In Roman times, the Porta Nigra was part of a system of four city gates, one of which stood at each side of the roughly rectangular Roman city. The Porta Nigra guarded the northern entry to the Roman city, while the Porta Alba (White Gate) was built in the east, the Porta Media (Middle Gate) in the south, and the Porta Inclyta (Famous Gate) in the west, next to the Roman bridge across the Moselle. The gates stood at the ends of the two main streets of the Roman Trier, one of which led north-south and the other east-west. Of these gates, only the Porta Nigra still exists today.

In the early Middle Ages the Roman city gates were no longer used for their original function and their stones were taken and reused for other buildings. Also iron and lead braces were broken out of the walls of the Porta Nigra for reuse. Traces of this destruction are still clearly visible on the north side of the gate.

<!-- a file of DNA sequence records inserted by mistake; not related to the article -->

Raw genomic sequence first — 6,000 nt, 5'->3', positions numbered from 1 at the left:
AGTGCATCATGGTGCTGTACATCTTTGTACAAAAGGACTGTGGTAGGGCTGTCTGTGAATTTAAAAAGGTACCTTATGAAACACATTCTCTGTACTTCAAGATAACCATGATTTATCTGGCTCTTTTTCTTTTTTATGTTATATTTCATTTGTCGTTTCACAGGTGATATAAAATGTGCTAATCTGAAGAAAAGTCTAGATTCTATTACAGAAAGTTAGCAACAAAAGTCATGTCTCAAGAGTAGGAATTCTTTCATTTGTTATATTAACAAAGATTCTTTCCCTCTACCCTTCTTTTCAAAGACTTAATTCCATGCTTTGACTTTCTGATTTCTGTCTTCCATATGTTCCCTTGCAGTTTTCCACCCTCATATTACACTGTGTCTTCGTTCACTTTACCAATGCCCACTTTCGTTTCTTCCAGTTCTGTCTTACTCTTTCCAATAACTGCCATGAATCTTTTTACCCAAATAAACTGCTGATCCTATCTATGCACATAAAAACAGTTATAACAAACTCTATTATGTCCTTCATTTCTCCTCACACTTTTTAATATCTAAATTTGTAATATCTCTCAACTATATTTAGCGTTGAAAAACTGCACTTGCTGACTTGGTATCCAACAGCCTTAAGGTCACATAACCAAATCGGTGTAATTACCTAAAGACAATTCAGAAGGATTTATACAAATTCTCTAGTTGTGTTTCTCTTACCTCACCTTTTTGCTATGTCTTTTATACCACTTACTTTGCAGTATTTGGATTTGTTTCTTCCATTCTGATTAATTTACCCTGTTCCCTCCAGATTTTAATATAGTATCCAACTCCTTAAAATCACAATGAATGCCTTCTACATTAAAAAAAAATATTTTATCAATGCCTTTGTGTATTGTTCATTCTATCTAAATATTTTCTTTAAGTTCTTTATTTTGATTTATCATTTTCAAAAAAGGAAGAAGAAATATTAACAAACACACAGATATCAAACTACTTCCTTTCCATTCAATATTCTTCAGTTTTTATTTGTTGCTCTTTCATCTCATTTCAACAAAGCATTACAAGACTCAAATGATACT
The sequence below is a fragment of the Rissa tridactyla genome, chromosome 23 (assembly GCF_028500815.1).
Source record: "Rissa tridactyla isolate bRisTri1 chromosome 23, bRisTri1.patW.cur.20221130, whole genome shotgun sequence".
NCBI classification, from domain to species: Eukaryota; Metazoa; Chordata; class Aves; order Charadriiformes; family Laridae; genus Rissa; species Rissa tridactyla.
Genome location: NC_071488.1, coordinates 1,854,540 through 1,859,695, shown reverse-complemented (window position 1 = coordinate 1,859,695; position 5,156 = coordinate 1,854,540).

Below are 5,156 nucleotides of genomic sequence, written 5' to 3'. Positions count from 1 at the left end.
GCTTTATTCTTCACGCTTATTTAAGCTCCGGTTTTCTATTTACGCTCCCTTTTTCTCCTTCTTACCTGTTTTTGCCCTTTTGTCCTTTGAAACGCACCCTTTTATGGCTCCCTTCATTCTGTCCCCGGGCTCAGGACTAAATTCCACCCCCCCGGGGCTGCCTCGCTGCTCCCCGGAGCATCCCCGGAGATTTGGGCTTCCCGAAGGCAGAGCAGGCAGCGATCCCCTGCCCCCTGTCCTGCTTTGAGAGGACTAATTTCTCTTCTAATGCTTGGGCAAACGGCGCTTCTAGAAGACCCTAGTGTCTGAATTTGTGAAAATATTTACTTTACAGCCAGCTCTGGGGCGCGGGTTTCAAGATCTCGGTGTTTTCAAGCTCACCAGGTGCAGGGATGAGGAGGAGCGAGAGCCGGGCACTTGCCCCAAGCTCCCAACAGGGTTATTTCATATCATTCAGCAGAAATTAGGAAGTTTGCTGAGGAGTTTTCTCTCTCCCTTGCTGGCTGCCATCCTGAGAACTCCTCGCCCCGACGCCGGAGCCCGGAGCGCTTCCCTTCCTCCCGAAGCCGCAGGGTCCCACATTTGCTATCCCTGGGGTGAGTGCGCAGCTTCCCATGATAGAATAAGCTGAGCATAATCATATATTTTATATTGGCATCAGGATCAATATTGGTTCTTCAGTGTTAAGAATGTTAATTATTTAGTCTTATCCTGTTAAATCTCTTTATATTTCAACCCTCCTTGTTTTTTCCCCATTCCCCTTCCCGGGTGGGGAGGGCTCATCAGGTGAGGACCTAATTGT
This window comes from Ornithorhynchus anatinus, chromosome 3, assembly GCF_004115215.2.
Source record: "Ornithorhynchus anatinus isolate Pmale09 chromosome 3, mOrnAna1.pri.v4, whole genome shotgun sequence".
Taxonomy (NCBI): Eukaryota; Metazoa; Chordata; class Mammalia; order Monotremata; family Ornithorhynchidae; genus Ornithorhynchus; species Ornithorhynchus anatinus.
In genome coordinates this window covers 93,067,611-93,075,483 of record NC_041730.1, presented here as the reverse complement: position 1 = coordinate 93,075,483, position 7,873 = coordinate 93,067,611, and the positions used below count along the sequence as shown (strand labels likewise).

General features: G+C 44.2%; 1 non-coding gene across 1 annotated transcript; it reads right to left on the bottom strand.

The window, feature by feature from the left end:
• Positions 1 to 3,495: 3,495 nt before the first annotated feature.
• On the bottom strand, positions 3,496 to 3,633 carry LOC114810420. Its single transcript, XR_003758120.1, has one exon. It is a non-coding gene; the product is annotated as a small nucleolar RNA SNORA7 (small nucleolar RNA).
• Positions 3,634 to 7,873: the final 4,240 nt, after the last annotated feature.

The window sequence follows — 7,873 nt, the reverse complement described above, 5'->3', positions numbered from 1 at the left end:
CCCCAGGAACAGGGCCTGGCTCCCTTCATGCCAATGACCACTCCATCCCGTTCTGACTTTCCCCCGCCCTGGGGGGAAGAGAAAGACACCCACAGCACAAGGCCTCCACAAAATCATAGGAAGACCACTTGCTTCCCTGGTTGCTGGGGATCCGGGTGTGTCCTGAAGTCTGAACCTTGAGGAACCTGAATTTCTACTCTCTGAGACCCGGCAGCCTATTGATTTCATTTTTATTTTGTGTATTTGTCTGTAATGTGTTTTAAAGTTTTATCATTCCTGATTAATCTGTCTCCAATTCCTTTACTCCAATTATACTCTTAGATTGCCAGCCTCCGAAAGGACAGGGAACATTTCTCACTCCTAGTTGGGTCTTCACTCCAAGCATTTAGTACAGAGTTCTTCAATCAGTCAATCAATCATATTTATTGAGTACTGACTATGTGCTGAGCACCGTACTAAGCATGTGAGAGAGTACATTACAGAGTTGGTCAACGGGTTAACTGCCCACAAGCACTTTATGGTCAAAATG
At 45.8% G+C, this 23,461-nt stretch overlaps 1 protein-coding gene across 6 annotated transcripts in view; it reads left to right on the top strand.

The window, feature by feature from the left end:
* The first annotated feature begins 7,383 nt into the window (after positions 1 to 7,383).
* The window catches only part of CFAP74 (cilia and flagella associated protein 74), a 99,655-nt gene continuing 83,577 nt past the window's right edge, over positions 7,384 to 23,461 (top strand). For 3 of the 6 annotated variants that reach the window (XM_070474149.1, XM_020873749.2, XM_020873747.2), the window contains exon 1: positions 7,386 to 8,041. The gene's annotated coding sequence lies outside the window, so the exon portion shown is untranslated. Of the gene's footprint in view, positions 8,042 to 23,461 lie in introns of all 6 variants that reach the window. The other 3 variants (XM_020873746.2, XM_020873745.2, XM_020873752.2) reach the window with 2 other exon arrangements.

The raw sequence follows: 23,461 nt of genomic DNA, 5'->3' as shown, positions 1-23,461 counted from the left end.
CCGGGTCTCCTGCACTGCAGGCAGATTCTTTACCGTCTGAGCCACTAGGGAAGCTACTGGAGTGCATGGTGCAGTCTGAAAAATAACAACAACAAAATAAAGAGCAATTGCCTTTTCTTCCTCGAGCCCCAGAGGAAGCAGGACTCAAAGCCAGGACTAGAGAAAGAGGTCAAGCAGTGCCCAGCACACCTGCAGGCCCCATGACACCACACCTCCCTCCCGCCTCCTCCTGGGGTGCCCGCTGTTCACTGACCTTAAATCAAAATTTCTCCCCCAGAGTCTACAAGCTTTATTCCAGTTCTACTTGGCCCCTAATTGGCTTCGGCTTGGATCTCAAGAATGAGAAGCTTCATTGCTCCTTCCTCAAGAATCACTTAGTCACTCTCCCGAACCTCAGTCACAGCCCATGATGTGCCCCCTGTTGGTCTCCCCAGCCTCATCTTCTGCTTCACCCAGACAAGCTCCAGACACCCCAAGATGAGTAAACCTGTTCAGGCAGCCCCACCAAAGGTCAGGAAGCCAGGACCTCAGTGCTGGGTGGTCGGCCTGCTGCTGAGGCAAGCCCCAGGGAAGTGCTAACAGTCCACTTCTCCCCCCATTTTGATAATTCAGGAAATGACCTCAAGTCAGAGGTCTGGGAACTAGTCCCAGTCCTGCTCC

After 1028, the Greek monk Simeon lived as a hermit in the ruins of the Porta Nigra. After his death (1035) and sanctification, the Simeonstift monastery was built next to the Porta Nigra to honor him. Saving it from further destruction, the Porta Nigra was transformed into a church: The inner court of the gate was roofed and intermediate ceilings were inserted. The two middle storeys of the former gate were converted into church naves: the upper storey being for the monks and the lower storey for the general public. The ground floor with the large gates was sealed, and a large outside staircase was constructed alongside the south side (the town side) of the gate, up to the lower storey of the church. A small staircase led further up to the upper storey. The church rooms were accessible through former windows of the western tower of the Porta Nigra that were enlarged to become entrance doors (still visible today). The top floor of the western tower was used as church tower, the eastern tower was leveled, and an apse added at its east side. An additional gate - the much smaller Simeon Gate - was built adjacent to the East side of the Porta Nigra and served as a city gate in medieval times.